Posts filed under “Really, really bad calls”
In today’s Barron’s, Mike Santoli very politely and quietly, using language suitable for a family dinner, calls Charles Biderman out for his clueless commentary about secret government cabals:
“One conspiracy theory gaining undeserved traction on Wall Street lately holds that the Federal Reserve or another government entity might — or must — have been a buyer of stocks or stock futures during the run higher off the March lows.
A report by fund-flow research firm TrimTabs Investment Research a couple of weeks ago intensified the usual conspiracy chatter in the blogosphere and across trading desks, suggesting the Fed might be goosing stocks because publicly observable fund flows (via mutual funds, corporate buyback plans and insiders) seem not to be able to account for the 70% gain since the March bottom. Aside from the observation that theories that assign blame to unseen forces are inherently the laziest of all possible explanations, there are many problems with this assertion.
Fund flows don’t capture changes in positioning by hedge funds, mutual funds, pension funds, individual stock buyers, foreign capital and others. The fact that long-short hedge funds outperformed the Standard & Poor’s 500 both into the lows last year and for all of 2009 shows hedge funds went from substantially hedged/short in the deleveraging phase to very long.
More broadly, why would the Fed have to buy stocks, with all it has openly done to penalize risk aversion by adding reserves to the banking system, setting short rates at zero and buying credit products and Treasuries? The whole asset spectrum has fed off these initiatives.”
Mike is a nice guy, and way too polite to write anything nasty — so I will add what he is implying. Outside of fund flows, Biderman’s track record is mediocre at best.
Further, the rise of hedge funds, dark pools and private trading networks means that there is much less volume information available for fund flow analysis — which is TrimTab’s bread and butter research.
So its no surprise that Biderman missed the turn, and has remained on the wrong side of the market’s 70% rally. He has concocted a half-assed government conspiracy theory, rather than admit the error. That is weak.
The analytical faux pas has provided a few positives: 1) It reveals that the level of skepticism amongst the public is still high; 2) Its a way to measure someone’s investing IQ. If they bought into the nonsense of this theory, then pull your money/delete them from the blogroll/unsubscribe from the newsletter.
Worse than worthless, they will cost you money.
TrimTabs: Its a Recession, and Its Already Over (Wrong) (April 2nd, 2008)
Trimtabs Continues to Abuse Withholding Data (April 23rd, 2008)
Trimtabs: Americans have stopped saving (?!?) (January 2nd, 2009)
PPT: The President’s Working Group on Financial Markets (January 8th, 2010)
Barron’s JANUARY 18, 2010
My publisher writes: Anyhow, I have a favor—Ben Stein has written a book for us, Little Book of Investing Dos & Don’ts — I’m wondering if I sent you some chapters you could write a sentence or two for the back jacket… I told them to read my prior Ben Stein posts: Farewell To Ben…Read More
Category: Really, really bad calls
There’s been a lot of chatter lately about secret cabals and the plunge protection team. I notice it seems to be coming primarily from those folks who missed the rally off of the lows. Rather than admit their errors, they are rationalizing them with discussions of secret government equity buyers. I addressed the PPT in…Read More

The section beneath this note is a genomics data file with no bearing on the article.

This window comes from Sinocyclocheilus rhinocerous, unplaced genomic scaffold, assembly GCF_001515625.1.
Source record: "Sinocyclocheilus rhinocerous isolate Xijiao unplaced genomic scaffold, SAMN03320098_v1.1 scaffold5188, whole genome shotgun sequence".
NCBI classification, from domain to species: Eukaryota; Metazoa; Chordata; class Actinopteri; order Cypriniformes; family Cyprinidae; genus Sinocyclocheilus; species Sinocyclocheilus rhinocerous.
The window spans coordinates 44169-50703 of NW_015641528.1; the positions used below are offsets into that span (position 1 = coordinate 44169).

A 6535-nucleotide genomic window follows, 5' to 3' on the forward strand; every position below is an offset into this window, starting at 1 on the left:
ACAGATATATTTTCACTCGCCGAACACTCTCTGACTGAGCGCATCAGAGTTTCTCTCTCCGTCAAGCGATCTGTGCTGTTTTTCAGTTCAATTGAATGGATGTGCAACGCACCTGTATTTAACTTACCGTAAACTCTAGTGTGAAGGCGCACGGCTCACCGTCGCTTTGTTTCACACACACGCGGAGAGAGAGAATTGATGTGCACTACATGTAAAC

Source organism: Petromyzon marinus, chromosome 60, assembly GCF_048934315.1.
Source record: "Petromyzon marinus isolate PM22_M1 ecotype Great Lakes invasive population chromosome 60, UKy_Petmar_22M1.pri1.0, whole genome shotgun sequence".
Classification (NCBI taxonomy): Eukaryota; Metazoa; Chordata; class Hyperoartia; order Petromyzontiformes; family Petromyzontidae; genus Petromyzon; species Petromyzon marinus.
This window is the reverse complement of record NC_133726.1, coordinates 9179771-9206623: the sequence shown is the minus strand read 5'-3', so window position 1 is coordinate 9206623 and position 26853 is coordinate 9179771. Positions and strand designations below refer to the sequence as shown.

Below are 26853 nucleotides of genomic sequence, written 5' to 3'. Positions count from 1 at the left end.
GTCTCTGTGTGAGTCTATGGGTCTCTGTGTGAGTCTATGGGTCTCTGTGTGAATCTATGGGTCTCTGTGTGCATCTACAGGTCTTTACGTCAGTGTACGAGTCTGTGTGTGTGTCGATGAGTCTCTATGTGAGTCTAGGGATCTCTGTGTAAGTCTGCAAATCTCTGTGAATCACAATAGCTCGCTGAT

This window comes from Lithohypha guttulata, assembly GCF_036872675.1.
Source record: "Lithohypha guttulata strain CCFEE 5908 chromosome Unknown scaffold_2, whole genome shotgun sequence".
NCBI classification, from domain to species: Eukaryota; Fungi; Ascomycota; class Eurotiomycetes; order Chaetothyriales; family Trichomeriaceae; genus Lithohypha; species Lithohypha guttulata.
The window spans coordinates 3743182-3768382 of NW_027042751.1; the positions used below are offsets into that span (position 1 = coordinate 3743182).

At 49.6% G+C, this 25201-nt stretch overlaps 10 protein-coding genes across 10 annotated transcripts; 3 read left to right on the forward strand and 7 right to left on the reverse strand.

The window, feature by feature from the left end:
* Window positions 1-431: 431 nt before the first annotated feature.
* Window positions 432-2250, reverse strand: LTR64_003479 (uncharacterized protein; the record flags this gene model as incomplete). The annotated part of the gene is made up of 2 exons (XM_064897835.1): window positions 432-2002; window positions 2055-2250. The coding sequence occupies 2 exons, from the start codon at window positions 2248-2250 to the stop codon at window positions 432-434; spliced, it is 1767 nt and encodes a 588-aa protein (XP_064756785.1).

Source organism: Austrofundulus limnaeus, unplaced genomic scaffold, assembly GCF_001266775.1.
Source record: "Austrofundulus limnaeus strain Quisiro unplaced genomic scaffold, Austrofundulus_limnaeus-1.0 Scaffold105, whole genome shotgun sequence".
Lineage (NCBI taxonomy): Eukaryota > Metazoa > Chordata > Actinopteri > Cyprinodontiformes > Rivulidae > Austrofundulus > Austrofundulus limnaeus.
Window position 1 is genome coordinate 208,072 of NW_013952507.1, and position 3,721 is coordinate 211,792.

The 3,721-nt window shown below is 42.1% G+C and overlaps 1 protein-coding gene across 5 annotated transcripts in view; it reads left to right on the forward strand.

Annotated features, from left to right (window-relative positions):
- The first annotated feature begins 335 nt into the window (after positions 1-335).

This is simply infuriating: “The Federal Reserve Bank of New York, then led by Timothy Geithner, told American International Group Inc. to withhold details from the public about the bailed-out insurer’s payments to banks during the depths of the financial crisis, e-mails between the company and its regulator show. AIG said in a draft of…Read More
In a post yesterday, my west coast pal Paul discusses how the Chicago School of Economics Circling the Theoretical Drain: “In the current issue of the New Yorker there is an alternatively depressing and fascinating piece (Letter from Chicago) by John Cassidy about how the Chicago School of economics – monetarism, rational expectations, efficient market…Read More
One of the memes I’ve heard recently in the climate debate is that there is no scientific consensus — that there is actually strong disagreement. The main basis of this argument is that 31,486 dissenting scientists have signed a petition against the belief that Global Warming is man made at the PetitionProject.org. I don’t want…Read More
Economics Nobel laureate and Columbia University professor Joseph E. Stiglitz has what very well be the best year end piece I have seen to date; “The best that can be said for 2009 is that it could have been worse, that we pulled back from the precipice on which we seemed to be perched in…Read More
Invictus is a bulge bracket asset manager with $100+ million AUM. He has no patience for money losers, hacks, partisans pretending to be financial analysts . . . this is the first in a series of critical looks at analysts, media, economists, financial TV. Feel free to share any thoughts in comments. Here’s Invictus: ~~~…Read More
Here is a fascinating twist on the underwater homeowner walking away fromt heir bad purchases: This time, its Morgan Stanley. They spent over $8 billion on commercial property in 2007 — the peak of commercial real estate in the US. Now, they are going to preemptively “Walk Away” from five San Francisco office buildings, letting…Read More
The political buzz today is all about the President’s falling approval ratings. He has now fallen faster than President Bush did (prior to 09/11). The simple solution for the White House: Stop jerking around with Financial Reform. When there is high unemployment, people don’t want to see bailed out bankers making a killing. Fix what…Read More